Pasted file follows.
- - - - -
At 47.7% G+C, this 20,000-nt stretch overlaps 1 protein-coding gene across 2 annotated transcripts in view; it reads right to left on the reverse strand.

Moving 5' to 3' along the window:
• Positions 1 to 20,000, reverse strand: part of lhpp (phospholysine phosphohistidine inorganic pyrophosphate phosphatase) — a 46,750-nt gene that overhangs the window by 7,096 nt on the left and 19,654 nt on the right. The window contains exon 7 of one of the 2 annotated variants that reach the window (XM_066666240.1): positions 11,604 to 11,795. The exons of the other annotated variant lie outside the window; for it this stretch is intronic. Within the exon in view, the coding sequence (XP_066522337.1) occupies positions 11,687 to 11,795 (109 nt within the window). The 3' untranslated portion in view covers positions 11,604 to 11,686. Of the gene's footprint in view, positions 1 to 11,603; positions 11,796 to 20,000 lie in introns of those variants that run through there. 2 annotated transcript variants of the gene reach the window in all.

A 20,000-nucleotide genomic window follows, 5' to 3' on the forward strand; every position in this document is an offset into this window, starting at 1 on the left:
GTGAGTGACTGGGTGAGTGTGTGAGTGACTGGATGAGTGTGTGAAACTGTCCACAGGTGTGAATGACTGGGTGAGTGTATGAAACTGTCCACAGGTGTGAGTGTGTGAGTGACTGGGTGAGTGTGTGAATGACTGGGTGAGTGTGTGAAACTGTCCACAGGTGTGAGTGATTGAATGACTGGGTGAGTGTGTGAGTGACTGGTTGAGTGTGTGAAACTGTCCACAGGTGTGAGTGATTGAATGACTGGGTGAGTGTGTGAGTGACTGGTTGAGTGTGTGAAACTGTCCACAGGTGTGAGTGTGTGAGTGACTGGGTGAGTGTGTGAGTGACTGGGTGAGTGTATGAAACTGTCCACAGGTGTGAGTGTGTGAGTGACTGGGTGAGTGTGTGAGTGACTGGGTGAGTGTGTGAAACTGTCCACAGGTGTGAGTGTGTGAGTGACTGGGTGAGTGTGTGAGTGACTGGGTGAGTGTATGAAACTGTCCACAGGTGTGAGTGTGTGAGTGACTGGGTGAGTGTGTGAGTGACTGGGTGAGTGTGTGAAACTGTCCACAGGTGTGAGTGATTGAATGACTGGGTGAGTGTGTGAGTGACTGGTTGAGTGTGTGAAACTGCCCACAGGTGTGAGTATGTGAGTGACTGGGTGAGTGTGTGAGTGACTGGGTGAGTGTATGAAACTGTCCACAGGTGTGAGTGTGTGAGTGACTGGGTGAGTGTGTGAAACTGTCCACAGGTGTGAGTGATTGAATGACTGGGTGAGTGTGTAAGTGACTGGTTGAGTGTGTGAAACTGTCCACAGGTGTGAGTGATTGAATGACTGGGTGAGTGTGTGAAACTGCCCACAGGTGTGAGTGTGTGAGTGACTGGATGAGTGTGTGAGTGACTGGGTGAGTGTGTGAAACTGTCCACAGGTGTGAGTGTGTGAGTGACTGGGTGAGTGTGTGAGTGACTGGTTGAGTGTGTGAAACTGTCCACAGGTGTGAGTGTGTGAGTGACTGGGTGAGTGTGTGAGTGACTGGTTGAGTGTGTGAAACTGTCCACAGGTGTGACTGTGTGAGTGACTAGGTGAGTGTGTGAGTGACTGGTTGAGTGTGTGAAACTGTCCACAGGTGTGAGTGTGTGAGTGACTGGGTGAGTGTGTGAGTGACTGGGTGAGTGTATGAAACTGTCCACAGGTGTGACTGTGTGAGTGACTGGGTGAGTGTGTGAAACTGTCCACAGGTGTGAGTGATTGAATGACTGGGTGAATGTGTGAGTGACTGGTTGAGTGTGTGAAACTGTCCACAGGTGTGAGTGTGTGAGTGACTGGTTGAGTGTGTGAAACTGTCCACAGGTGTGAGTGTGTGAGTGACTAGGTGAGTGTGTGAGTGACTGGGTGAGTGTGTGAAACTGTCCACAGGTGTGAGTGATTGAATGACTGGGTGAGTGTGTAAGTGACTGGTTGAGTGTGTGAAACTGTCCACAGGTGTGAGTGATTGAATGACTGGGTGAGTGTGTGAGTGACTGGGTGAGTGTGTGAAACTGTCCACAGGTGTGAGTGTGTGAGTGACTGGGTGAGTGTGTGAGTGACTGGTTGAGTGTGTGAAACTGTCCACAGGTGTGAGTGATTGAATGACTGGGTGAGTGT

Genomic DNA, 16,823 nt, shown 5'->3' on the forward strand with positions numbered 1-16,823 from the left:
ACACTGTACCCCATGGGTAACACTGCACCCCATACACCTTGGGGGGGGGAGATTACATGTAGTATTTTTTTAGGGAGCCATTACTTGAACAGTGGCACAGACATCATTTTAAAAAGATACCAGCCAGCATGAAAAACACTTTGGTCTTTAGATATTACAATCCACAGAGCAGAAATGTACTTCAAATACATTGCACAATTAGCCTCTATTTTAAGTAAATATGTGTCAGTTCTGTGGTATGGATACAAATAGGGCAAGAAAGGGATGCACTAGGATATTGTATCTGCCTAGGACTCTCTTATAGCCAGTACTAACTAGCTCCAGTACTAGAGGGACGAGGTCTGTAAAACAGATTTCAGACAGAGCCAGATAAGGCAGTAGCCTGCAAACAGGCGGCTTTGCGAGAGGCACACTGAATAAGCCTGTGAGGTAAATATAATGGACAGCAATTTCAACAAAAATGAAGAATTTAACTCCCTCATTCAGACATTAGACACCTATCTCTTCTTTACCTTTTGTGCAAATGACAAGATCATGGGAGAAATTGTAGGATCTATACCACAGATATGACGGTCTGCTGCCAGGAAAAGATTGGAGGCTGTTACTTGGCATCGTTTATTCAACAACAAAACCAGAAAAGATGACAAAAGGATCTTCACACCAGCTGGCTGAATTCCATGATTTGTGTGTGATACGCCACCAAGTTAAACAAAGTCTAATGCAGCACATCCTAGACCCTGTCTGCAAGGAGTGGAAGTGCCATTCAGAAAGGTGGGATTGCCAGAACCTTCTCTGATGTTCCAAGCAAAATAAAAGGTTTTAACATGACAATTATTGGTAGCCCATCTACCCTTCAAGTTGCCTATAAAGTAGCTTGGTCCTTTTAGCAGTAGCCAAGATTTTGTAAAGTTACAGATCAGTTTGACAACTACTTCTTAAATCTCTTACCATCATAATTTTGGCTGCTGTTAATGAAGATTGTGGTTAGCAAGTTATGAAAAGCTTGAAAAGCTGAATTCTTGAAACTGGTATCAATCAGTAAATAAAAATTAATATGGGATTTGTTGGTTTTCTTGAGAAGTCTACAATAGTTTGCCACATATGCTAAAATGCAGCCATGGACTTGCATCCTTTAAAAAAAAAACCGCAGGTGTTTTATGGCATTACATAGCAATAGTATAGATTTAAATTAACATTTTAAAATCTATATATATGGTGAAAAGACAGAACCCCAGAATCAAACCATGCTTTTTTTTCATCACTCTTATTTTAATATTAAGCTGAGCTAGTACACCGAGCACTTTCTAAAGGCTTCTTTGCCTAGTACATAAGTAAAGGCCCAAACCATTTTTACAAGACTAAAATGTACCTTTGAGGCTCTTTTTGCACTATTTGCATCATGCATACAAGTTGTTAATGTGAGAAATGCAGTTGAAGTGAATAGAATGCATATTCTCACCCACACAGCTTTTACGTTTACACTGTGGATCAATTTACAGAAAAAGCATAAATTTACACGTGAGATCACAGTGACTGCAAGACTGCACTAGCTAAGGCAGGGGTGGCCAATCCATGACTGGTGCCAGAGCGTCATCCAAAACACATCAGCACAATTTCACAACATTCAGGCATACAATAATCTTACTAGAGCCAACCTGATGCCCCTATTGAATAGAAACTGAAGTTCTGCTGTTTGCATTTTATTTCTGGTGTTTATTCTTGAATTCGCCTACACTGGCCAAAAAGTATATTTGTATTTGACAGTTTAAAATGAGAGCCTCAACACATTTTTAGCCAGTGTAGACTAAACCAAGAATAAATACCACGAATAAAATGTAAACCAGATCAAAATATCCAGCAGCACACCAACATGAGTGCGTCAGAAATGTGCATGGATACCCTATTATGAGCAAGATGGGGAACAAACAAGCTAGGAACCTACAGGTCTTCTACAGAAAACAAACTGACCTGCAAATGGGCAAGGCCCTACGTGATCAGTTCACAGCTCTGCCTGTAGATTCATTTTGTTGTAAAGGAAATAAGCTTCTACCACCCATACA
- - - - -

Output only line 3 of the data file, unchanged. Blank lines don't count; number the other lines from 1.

• Positions 1 to 20,000, reverse strand: part of lhpp (phospholysine phosphohistidine inorganic pyrophosphate phosphatase) — a 46,750-nt gene that overhangs the window by 7,096 nt on the left and 19,654 nt on the right. The window contains exon 7 of one of the 2 annotated variants that reach the window (XM_066666240.1): positions 11,604 to 11,795. The exons of the other annotated variant lie outside the window; for it this stretch is intronic. Within the exon in view, the coding sequence (XP_066522337.1) occupies positions 11,687 to 11,795 (109 nt within the window). The 3' untranslated portion in view covers positions 11,604 to 11,686. Of the gene's footprint in view, positions 1 to 11,603; positions 11,796 to 20,000 lie in introns of those variants that run through there. 2 annotated transcript variants of the gene reach the window in all.